Property Management Strategies: Keeping in Compliance in the New Year
With the holiday celebrations now behind, thoughts this time of the year turn to New Year’s resolutions. And what better resolution than to focus on keeping in compliance and taking preventive actions in all facets of property management?
Sure, some resolutions just don’t have a chance to succeed, but vowing and fulfilling the promise to be compliant and running your property in accordance to laws and regulations is essential. Failure to comply in some cases can have sticky – and costly – repercussions.
A lawsuit involving a Pacific Northwest property and the U.S. Department of Housing and Urban Development (HUD) is a reminder that being ADA complaint with government housing legislation for the disabled is essential to property owners.
In this situation, an Oregon property developer and designer was charged with failing to build apartments that are accessible to persons with disabilities in a lawsuit filed in Portland’s U.S. District Court, according to HUD’s web site and other reports.
The lawsuit alleges that the design of the complex denies people using wheelchairs equal access to ground-floor units and common areas. Cited were numerous alleged Fair Housing Amendment Act violations (FHAA) ranging from excessive slope of ramps to inaccessible restrooms, showers, paper towel dispensers and thermostats.
An architect and accessibility consultant contracted by HUD cited the complex for not being within compliance of the design and construction requirements of the FHAA, which has specific language aimed at apartment complexes. The property owners’ defense is based on site impracticality, an exemption in the FHAA guidelines, and the statute of limitations. The lawsuit sought after unspecified monetary damages.
Auld Lang Syne just struck a sour chord.
Such lawsuits are not uncommon and can be aimed at apartment complexes that aren’t compliant with the FHAA. The Act requires all “covered multifamily dwellings” designed and constructed for first occupancy after March 13, 1991, to be accessible to and usable by people with disabilities. The determination of first occupancy is made on a building-by-building basis and includes the last building permit or renewal thereof by a state, county or local government on or before June 15, 1990.
Specifically, the Act covers units in buildings containing four or more units with one or more elevators, and all ground floor units in buildings containing four or more units, without an elevator. This includes condominiums, apartment buildings, vacation or other time share units, assisted living projects, dormitory rooms, public housing authorities and others. The FHAA does not require any renovations to buildings constructed before 1991.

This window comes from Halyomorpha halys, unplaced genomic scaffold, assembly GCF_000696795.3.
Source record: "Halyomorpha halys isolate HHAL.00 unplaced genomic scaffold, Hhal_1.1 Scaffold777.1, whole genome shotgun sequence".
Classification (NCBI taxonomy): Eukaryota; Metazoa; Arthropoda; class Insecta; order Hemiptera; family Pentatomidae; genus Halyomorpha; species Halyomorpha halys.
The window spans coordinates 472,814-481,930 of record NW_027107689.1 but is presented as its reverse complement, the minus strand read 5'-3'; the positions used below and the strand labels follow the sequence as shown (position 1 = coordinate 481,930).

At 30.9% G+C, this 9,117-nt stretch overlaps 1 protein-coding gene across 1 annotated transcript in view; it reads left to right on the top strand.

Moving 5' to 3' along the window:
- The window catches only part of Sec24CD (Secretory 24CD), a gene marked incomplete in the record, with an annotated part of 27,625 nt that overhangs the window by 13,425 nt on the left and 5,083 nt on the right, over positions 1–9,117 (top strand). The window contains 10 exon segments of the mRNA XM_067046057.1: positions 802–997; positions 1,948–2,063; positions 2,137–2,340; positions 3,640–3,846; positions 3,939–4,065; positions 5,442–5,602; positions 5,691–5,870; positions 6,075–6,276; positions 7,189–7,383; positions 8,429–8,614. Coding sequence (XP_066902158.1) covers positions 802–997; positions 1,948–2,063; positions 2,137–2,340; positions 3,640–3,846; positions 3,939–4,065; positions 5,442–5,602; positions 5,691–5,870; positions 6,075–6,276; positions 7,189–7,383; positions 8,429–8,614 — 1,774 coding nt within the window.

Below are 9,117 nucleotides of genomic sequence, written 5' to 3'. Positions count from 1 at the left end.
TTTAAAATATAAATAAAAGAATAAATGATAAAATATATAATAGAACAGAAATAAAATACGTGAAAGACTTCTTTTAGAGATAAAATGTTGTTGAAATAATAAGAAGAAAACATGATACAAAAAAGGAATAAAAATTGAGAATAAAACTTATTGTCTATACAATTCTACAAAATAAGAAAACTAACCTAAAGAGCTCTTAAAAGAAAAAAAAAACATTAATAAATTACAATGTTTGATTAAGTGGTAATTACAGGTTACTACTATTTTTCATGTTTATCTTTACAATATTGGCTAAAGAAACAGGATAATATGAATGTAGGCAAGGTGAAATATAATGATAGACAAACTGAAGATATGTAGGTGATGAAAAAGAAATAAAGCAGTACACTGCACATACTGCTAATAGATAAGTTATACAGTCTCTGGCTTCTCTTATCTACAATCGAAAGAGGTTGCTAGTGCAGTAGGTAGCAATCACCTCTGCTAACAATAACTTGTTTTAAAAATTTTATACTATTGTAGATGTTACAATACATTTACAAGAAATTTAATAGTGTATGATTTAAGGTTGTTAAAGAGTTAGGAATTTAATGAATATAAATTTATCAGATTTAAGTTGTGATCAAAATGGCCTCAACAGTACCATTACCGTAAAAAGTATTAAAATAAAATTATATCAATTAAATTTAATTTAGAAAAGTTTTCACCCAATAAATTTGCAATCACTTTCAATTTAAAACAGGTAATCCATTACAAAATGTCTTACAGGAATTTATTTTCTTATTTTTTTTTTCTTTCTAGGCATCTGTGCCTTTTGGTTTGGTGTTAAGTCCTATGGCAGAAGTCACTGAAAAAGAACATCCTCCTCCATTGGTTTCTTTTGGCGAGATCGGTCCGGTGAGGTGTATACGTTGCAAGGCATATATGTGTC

In addition to the FHAA, multifamily and other properties fall under several different laws and regulations governing accessibility, including the Americans with Disabilities Act and Section 504 of the Rehabilitation Act of 1973. Each act includes requirements to enable residents with disabilities have access to basic accommodations in the complex. Federal programs and the age of the property determine which laws apply.
Property management strategies: a quick compliance overview
Property owners must comply with numerous provisions and requirements within these laws and regulations for properties that apply. For a quick overview, the FHAA requires seven basic requirements for compliance:
- An accessible building entrance on an accessible route. Covered multifamily dwellings must have at least one building entrance on an accessible route, unless it is impractical to do so because of terrain or unusual characteristics of the site.
- Accessible to common and public use areas. Such areas could include but are not limited to clubhouses, front offices, playgrounds and other recreational areas, laundry rooms, postal drop areas and other recreational areas.
- Usable doors (usable by a person in a wheelchair). All doors designed to allow passage into and within all premises must be sufficiently wide to allow passage by persons in wheelchairs.
- Accessible route into and through the dwelling unit. There must be an accessible route into and through the dwelling units, providing access for people with disabilities throughout the unit.
- Light switches, electrical outlets, thermostats and other environmental controls in accessible locations.
- Reinforced walls in bathrooms for later installation of grab bars. All premises within dwelling units must contain reinforcements in bathroom walls to allow later installation of grab bars around toilet, tub, shower stall and shower seat, where such facilities are provided. Showers and tubs should also have a seat.
- Usable kitchens and bathrooms. Dwelling units must contain usable kitchens and bathrooms such that an individual who uses a wheelchair can maneuver about the space.
The FHAA also has specific design criteria for everything from dumpster location, to trash chutes, to handicap parking spaces to ramps. Also, the ADA covers public accommodations, including apartment complex offices, which should be clear of obstructions. Van accessible spaces are required at offices and community rooms.
By being in compliance with the laws and regulations governing multifamily units, property managers can avoid costly lawsuits and provide ease of accessibility for disabled residents. Is your property compliant?
Making a resolution to ensure compliance is one well worth keeping.